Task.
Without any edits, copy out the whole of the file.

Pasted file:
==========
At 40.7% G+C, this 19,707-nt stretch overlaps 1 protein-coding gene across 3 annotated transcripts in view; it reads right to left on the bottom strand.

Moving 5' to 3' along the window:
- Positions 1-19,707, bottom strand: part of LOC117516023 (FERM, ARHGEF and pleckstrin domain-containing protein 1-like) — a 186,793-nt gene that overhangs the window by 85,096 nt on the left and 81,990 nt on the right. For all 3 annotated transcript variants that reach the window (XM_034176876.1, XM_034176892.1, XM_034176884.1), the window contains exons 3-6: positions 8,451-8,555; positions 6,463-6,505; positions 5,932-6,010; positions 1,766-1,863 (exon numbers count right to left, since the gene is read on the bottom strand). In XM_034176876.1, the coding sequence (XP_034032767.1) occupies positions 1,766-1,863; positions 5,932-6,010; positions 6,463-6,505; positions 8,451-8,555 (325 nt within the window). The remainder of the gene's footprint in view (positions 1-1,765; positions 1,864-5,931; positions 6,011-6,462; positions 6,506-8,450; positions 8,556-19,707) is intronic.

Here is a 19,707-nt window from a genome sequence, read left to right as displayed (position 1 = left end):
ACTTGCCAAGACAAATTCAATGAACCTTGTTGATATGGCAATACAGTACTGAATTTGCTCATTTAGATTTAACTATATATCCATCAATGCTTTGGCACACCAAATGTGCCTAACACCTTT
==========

At 40.7% G+C, this 19,707-nt stretch overlaps 1 protein-coding gene across 3 annotated transcripts in view; it reads right to left on the bottom strand.

Moving 5' to 3' along the window:
- Positions 1-19,707, bottom strand: part of LOC117516023 (FERM, ARHGEF and pleckstrin domain-containing protein 1-like) — a 186,793-nt gene that overhangs the window by 85,096 nt on the left and 81,990 nt on the right. For all 3 annotated transcript variants that reach the window (XM_034176876.1, XM_034176892.1, XM_034176884.1), the window contains exons 3-6: positions 8,451-8,555; positions 6,463-6,505; positions 5,932-6,010; positions 1,766-1,863 (exon numbers count right to left, since the gene is read on the bottom strand). In XM_034176876.1, the coding sequence (XP_034032767.1) occupies positions 1,766-1,863; positions 5,932-6,010; positions 6,463-6,505; positions 8,451-8,555 (325 nt within the window). The remainder of the gene's footprint in view (positions 1-1,765; positions 1,864-5,931; positions 6,011-6,462; positions 6,506-8,450; positions 8,556-19,707) is intronic.

Here is a 19,707-nt window from a genome sequence, read left to right as displayed (position 1 = left end):
ACTTGCCAAGACAAATTCAATGAACCTTGTTGATATGGCAATACAGTACTGAATTTGCTCATTTAGATTTAACTATATATCCATCAATGCTTTGGCACACCAAATGTGCCTAACACCTTT